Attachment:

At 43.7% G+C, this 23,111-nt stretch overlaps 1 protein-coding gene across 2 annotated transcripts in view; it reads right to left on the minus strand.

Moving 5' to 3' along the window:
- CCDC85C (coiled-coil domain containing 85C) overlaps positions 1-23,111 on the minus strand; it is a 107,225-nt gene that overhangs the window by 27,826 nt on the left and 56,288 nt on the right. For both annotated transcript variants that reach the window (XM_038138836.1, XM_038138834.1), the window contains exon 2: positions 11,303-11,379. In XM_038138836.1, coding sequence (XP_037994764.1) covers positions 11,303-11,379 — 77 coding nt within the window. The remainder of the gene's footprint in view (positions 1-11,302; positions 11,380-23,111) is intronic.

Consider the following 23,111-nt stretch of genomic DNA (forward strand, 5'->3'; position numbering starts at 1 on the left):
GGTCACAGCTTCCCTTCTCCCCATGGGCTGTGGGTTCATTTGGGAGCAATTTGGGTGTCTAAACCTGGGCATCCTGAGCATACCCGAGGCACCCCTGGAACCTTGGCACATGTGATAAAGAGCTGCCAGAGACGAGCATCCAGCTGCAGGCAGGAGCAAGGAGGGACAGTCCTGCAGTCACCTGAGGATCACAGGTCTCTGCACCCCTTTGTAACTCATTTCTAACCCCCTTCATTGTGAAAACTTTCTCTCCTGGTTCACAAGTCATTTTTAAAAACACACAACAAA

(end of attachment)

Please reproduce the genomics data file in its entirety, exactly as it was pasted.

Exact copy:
At 43.7% G+C, this 23,111-nt stretch overlaps 1 protein-coding gene across 2 annotated transcripts in view; it reads right to left on the minus strand.

Moving 5' to 3' along the window:
- CCDC85C (coiled-coil domain containing 85C) overlaps positions 1-23,111 on the minus strand; it is a 107,225-nt gene that overhangs the window by 27,826 nt on the left and 56,288 nt on the right. For both annotated transcript variants that reach the window (XM_038138836.1, XM_038138834.1), the window contains exon 2: positions 11,303-11,379. In XM_038138836.1, coding sequence (XP_037994764.1) covers positions 11,303-11,379 — 77 coding nt within the window. The remainder of the gene's footprint in view (positions 1-11,302; positions 11,380-23,111) is intronic.

Consider the following 23,111-nt stretch of genomic DNA (forward strand, 5'->3'; position numbering starts at 1 on the left):
GGTCACAGCTTCCCTTCTCCCCATGGGCTGTGGGTTCATTTGGGAGCAATTTGGGTGTCTAAACCTGGGCATCCTGAGCATACCCGAGGCACCCCTGGAACCTTGGCACATGTGATAAAGAGCTGCCAGAGACGAGCATCCAGCTGCAGGCAGGAGCAAGGAGGGACAGTCCTGCAGTCACCTGAGGATCACAGGTCTCTGCACCCCTTTGTAACTCATTTCTAACCCCCTTCATTGTGAAAACTTTCTCTCCTGGTTCACAAGTCATTTTTAAAAACACACAACAAA